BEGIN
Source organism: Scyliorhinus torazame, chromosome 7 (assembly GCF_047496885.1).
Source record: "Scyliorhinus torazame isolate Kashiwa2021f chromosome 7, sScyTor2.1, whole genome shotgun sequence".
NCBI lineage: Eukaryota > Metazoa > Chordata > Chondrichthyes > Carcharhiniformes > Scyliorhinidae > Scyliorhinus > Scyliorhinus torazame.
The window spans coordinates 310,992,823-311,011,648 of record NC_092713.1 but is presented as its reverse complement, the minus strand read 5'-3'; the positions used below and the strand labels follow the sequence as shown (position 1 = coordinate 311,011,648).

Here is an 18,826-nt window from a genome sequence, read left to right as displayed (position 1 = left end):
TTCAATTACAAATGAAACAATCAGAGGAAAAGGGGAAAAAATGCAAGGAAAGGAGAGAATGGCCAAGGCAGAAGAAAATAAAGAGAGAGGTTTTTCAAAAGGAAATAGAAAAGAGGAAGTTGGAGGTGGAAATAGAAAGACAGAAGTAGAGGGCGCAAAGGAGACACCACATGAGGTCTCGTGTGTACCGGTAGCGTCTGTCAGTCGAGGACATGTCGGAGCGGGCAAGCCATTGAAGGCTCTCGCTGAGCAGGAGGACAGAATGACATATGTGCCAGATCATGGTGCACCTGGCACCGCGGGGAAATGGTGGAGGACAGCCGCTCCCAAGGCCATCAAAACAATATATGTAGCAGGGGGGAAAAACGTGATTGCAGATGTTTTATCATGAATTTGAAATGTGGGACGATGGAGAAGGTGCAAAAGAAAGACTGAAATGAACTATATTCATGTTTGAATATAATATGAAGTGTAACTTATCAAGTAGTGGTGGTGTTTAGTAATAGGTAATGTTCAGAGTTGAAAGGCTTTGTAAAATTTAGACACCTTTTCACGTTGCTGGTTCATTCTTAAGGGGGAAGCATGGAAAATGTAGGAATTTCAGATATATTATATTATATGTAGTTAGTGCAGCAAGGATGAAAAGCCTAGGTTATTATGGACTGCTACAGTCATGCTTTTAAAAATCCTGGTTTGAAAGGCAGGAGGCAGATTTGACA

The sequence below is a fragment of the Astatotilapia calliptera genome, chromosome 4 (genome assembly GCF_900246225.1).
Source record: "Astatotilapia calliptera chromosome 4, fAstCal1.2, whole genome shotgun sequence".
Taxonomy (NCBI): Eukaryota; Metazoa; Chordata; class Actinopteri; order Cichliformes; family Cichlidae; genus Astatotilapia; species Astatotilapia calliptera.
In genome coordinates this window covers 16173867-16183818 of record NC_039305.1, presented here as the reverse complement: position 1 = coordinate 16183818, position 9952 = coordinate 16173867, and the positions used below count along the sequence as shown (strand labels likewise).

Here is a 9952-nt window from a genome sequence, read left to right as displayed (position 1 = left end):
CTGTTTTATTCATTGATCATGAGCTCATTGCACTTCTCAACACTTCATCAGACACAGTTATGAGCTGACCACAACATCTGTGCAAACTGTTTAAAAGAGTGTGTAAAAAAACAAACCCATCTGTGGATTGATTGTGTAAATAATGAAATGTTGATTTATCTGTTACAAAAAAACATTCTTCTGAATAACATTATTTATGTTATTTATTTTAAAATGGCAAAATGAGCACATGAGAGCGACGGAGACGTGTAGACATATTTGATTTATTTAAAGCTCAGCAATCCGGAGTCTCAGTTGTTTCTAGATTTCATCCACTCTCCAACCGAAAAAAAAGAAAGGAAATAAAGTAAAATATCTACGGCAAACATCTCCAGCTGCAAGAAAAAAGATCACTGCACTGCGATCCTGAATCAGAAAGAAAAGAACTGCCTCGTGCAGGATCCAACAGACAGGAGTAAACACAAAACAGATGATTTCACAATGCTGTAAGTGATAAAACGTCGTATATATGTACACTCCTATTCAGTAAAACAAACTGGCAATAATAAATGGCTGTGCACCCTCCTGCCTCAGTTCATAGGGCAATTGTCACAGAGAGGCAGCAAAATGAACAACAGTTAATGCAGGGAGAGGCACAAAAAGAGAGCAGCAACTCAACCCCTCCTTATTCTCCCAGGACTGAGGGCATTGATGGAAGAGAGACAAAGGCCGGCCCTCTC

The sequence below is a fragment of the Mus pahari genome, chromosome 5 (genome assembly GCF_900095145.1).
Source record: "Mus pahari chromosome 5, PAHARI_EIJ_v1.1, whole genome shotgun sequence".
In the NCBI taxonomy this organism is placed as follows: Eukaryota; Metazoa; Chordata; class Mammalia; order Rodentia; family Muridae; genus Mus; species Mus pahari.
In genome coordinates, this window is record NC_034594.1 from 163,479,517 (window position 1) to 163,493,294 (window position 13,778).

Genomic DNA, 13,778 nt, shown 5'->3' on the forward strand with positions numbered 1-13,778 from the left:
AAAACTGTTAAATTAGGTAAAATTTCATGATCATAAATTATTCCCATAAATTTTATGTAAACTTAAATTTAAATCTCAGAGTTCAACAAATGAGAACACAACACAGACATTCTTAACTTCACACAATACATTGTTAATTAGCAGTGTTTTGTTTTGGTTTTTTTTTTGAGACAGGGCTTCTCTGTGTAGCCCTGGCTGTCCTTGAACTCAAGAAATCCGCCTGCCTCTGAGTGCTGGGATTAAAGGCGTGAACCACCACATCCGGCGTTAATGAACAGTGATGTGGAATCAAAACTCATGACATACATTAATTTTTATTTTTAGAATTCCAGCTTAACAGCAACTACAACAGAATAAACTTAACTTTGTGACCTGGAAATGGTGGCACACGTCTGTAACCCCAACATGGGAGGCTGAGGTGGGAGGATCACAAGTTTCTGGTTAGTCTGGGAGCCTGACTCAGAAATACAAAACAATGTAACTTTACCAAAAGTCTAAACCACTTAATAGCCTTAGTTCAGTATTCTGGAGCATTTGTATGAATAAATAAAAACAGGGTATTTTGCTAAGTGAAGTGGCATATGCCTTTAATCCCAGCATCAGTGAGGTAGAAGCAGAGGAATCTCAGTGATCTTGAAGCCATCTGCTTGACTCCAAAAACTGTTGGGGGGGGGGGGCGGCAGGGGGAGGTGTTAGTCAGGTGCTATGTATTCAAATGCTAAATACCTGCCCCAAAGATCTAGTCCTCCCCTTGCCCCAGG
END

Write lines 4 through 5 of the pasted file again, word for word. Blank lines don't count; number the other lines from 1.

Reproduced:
The window spans coordinates 310,992,823-311,011,648 of record NC_092713.1 but is presented as its reverse complement, the minus strand read 5'-3'; the positions used below and the strand labels follow the sequence as shown (position 1 = coordinate 311,011,648).

Here is an 18,826-nt window from a genome sequence, read left to right as displayed (position 1 = left end):